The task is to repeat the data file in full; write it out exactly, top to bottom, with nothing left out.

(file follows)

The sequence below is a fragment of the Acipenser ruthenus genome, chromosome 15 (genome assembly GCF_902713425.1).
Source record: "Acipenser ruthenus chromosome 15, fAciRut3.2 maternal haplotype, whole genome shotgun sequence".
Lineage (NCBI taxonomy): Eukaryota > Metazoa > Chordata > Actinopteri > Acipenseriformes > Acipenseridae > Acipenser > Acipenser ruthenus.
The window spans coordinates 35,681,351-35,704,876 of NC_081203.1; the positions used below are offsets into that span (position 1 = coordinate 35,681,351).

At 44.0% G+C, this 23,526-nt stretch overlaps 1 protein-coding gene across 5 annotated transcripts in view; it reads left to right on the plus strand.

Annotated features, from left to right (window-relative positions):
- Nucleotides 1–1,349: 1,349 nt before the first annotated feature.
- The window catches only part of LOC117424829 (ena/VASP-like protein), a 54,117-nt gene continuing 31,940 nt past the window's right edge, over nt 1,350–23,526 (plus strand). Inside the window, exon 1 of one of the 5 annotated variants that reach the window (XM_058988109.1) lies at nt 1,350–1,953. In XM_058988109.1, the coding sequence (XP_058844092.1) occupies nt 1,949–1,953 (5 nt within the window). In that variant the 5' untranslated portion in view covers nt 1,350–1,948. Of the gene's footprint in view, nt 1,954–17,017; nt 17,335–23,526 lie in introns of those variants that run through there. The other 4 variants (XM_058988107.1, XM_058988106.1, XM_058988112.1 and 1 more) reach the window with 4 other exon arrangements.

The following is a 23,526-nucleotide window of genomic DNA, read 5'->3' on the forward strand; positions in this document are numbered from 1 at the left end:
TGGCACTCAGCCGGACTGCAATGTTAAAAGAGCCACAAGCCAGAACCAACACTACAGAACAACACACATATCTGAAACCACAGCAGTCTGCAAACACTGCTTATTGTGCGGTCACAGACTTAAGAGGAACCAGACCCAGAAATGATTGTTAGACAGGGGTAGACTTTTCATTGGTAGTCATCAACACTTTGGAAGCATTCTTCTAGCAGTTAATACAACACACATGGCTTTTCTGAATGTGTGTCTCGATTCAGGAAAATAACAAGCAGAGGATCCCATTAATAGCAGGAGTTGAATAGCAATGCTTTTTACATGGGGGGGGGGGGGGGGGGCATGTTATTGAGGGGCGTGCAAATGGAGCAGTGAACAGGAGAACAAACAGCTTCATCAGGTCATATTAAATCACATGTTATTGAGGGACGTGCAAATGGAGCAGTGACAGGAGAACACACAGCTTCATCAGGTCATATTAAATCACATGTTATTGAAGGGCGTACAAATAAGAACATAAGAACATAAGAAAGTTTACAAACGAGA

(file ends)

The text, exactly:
The sequence below is a fragment of the Acipenser ruthenus genome, chromosome 15 (genome assembly GCF_902713425.1).
Source record: "Acipenser ruthenus chromosome 15, fAciRut3.2 maternal haplotype, whole genome shotgun sequence".
Lineage (NCBI taxonomy): Eukaryota > Metazoa > Chordata > Actinopteri > Acipenseriformes > Acipenseridae > Acipenser > Acipenser ruthenus.
The window spans coordinates 35,681,351-35,704,876 of NC_081203.1; the positions used below are offsets into that span (position 1 = coordinate 35,681,351).

At 44.0% G+C, this 23,526-nt stretch overlaps 1 protein-coding gene across 5 annotated transcripts in view; it reads left to right on the plus strand.

Annotated features, from left to right (window-relative positions):
- Nucleotides 1–1,349: 1,349 nt before the first annotated feature.
- The window catches only part of LOC117424829 (ena/VASP-like protein), a 54,117-nt gene continuing 31,940 nt past the window's right edge, over nt 1,350–23,526 (plus strand). Inside the window, exon 1 of one of the 5 annotated variants that reach the window (XM_058988109.1) lies at nt 1,350–1,953. In XM_058988109.1, the coding sequence (XP_058844092.1) occupies nt 1,949–1,953 (5 nt within the window). In that variant the 5' untranslated portion in view covers nt 1,350–1,948. Of the gene's footprint in view, nt 1,954–17,017; nt 17,335–23,526 lie in introns of those variants that run through there. The other 4 variants (XM_058988107.1, XM_058988106.1, XM_058988112.1 and 1 more) reach the window with 4 other exon arrangements.

The following is a 23,526-nucleotide window of genomic DNA, read 5'->3' on the forward strand; positions in this document are numbered from 1 at the left end:
TGGCACTCAGCCGGACTGCAATGTTAAAAGAGCCACAAGCCAGAACCAACACTACAGAACAACACACATATCTGAAACCACAGCAGTCTGCAAACACTGCTTATTGTGCGGTCACAGACTTAAGAGGAACCAGACCCAGAAATGATTGTTAGACAGGGGTAGACTTTTCATTGGTAGTCATCAACACTTTGGAAGCATTCTTCTAGCAGTTAATACAACACACATGGCTTTTCTGAATGTGTGTCTCGATTCAGGAAAATAACAAGCAGAGGATCCCATTAATAGCAGGAGTTGAATAGCAATGCTTTTTACATGGGGGGGGGGGGGGGGGGCATGTTATTGAGGGGCGTGCAAATGGAGCAGTGAACAGGAGAACAAACAGCTTCATCAGGTCATATTAAATCACATGTTATTGAGGGACGTGCAAATGGAGCAGTGACAGGAGAACACACAGCTTCATCAGGTCATATTAAATCACATGTTATTGAAGGGCGTACAAATAAGAACATAAGAACATAAGAAAGTTTACAAACGAGA